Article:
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Semi-supervised and weakly-supervised learning with spatio-temporal priors in medical image segmentation

Valvano, Gabriele (2021) Semi-supervised and weakly-supervised learning with spatio-temporal priors in medical image segmentation. Advisor: Ricciardi, Prof. Emiliano. Coadvisor: Leo, Prof. Andrea . pp. 254. [IMT PhD Thesis]

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Over the last decades, medical imaging techniques have played a crucial role in healthcare, supporting radiologists and facilitating patient diagnosis. With the advent of faster and higher-quality imaging technologies, the amount of data that is possible to collect for each patient is paving the way toward personalised medicine. As a result, automating simple image analysis operations, such as lesion localisation and quantification, would greatly help clinicians focus energy and attention on tasks best done by human intelligence. Most recently, Artificial Intelligence (AI) research is accelerating in healthcare, providing tools that often perform on par or even better than humans in conceptually simple image processing operations. In our work, we pay special attention to the problem of automating semantic segmentation, where an image is partitioned into multiple semantically meaningful regions, separating the anatomical components of interest. Unfortunately, developing effective AI segmentation tools usually needs large quantities of annotated data. Conversely, obtaining large-scale annotated datasets is difficult in medical imaging, as it requires experts and is time-consuming. For this reason, we develop automated methods to reduce the need for collecting high-quality annotated data, both in terms of the number and type of required annotations. We make this possible by constraining the data representation learned by our method to be semantic or by regularising the model predictions to satisfy data-driven spatio-temporal priors. In the thesis, we also open new avenues for future research using AI with limited annotations, which we believe is key to developing robust AI models for medical image analysis.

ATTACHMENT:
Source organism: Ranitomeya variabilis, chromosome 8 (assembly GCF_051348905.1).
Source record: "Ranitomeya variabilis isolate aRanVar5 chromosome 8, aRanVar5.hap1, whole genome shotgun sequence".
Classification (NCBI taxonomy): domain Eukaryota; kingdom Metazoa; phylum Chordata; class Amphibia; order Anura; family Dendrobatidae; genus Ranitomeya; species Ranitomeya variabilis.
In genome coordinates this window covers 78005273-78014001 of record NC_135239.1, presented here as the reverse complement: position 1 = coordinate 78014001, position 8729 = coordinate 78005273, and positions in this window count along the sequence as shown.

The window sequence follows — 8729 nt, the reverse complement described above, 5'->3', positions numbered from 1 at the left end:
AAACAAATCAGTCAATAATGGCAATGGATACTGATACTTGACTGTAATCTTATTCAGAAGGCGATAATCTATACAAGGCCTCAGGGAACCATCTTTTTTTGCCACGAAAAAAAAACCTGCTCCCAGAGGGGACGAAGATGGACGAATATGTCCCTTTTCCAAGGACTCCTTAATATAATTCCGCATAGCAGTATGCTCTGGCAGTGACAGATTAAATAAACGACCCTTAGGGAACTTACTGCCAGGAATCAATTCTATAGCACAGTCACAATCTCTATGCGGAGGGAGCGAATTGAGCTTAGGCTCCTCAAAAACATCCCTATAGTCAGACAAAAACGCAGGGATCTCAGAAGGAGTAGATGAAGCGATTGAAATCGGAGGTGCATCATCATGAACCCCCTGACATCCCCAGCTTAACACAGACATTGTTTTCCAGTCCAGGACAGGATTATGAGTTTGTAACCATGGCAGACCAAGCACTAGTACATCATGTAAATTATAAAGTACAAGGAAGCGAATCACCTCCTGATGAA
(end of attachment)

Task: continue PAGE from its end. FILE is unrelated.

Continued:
Item Type: IMT PhD Thesis
Subjects: R Medicine > RC Internal medicine > RC0321 Neuroscience. Biological psychiatry. Neuropsychiatry
PhD Course: Cognitive, Computational and Social Neurosciences
Identification Number: 10.13118/imtlucca/e-theses/344/
NBN Number: urn:nbn:it:imtlucca-27965
Date Deposited: 23 Dec 2021 09:33
URI: http://e-theses.imtlucca.it/id/eprint/344

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